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I agree. Sometimes people can be very defensive and even aggressive if you tell them directly, eg I told a guy who was catch and cooking fish in a reserve that it was illegal, and his reply was not particularly pleasant.

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Think of your safety. If it is safe, don’t “tell them off” but be calmly friendly and informative. Expressing anger toward these people won’t educate them not to do it again.

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This is so true. Shaming or berating someone is not an effective way to change their behavior.

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Remember that there are people trained to interact with those that are acting without consideration of community, regional, and national expectations of all kinds including interactions with the natural environment. Even their trained efforts can put them and others in harms way. The more egregious the act the more I would let someone trained do the one on one corrective interaction.

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When I was a kid, I did my fair share of animal harassment (to put it mildly). Someone telling me I shouldn’t do that wouldn’t have helped because I knew I shouldn’t be doing that. Trying to teach an adult that their actions are objectionable will definitely not be a productive way to spend your time. And could get yourself hurt…as others have said. It’s never a good idea to confront anyone…unless someone’s life is in danger.

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I’ve been known to bark “Hey! Knock it off” at kids and a few adults misbehaving. I have that authority figure appearance so it generally works well. I’ve also phoned the real authorities if the situation violates laws or local park rules.

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Some people don’t even realize they are doing something wrong. They may not immediately concede if you talk to them, but if they meet enough people who are against their behavior, their perception may change. I always try to inform people when I see them doing something that I know for sure is harmful - but I also don’t berate them for trivial stuff or when I am not informed enough. For example some people want to tell people off from walking across flowering meadows, but many habitats actively benefit from being walked on by large mammals - which we have mostly killed off, so we have to do the job now.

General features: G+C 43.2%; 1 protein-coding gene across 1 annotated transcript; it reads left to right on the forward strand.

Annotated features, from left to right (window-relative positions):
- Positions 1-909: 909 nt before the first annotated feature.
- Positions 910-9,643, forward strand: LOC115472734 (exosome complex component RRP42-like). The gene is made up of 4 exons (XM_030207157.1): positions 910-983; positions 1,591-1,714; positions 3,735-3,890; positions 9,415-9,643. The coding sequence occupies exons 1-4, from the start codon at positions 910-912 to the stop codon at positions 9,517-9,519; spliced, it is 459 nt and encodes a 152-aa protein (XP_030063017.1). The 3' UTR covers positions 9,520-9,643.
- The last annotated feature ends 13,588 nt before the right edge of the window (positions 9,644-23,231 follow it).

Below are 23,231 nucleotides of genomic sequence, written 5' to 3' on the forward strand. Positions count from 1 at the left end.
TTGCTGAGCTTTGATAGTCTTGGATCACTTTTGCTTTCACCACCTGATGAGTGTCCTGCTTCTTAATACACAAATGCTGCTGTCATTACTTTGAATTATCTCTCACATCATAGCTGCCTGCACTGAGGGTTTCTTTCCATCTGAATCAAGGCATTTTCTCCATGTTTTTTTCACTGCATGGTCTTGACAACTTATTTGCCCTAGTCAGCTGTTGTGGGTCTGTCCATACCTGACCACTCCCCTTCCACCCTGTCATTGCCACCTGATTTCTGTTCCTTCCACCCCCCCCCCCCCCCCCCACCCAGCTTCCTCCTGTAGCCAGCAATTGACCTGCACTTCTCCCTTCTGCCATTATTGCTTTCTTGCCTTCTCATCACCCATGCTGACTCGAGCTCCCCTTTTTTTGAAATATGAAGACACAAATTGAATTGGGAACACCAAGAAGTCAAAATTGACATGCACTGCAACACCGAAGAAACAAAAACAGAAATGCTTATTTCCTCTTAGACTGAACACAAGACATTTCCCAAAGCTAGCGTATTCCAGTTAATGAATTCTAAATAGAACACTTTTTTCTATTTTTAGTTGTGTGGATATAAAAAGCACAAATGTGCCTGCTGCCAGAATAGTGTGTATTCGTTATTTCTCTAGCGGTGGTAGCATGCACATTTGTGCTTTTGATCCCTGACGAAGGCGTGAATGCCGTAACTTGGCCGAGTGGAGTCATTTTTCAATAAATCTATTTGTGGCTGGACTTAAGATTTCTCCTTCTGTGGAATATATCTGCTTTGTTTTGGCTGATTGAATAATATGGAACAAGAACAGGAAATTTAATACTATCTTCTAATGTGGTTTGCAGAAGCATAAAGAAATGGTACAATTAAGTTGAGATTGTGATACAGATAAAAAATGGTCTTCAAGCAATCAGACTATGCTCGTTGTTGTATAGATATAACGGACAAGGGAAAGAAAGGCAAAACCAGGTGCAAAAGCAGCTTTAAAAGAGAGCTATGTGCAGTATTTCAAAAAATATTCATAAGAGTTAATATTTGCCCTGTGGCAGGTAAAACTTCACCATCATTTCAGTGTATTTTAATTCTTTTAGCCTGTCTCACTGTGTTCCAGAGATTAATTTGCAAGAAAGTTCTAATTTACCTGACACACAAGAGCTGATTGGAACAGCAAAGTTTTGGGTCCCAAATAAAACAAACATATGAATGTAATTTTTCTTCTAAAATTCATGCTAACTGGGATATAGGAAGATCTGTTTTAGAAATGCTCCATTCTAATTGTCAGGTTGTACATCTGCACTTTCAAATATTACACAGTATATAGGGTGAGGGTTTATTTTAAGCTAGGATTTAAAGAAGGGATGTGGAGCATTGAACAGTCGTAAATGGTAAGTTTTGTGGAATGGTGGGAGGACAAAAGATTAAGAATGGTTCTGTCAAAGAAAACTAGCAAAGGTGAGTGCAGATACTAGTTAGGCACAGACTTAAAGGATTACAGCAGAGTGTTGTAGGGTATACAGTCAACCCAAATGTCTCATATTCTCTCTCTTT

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It’s ok as far as you are supported by the law or by common sense* and, especially, if you addressing to a behaviour that is possibly outlaw. But it’s risky because, in certain cases, you could have to face armed or unfriendly people.

*: what about with people eradicating a dangerous invasive species? I would say that’s a dilemma

It might be ok, but it may not be wise. People are shooting people for no good reason at all. Before taking matters into you own hands, ask yourself is it worth the risk?

Almost everyone has a cell phone. Almost every cell phone has a camera. I suggest using them to document and report the incident.

Having said that, if I witness someone torturing an animal, I’ll probably stick my nose into their business.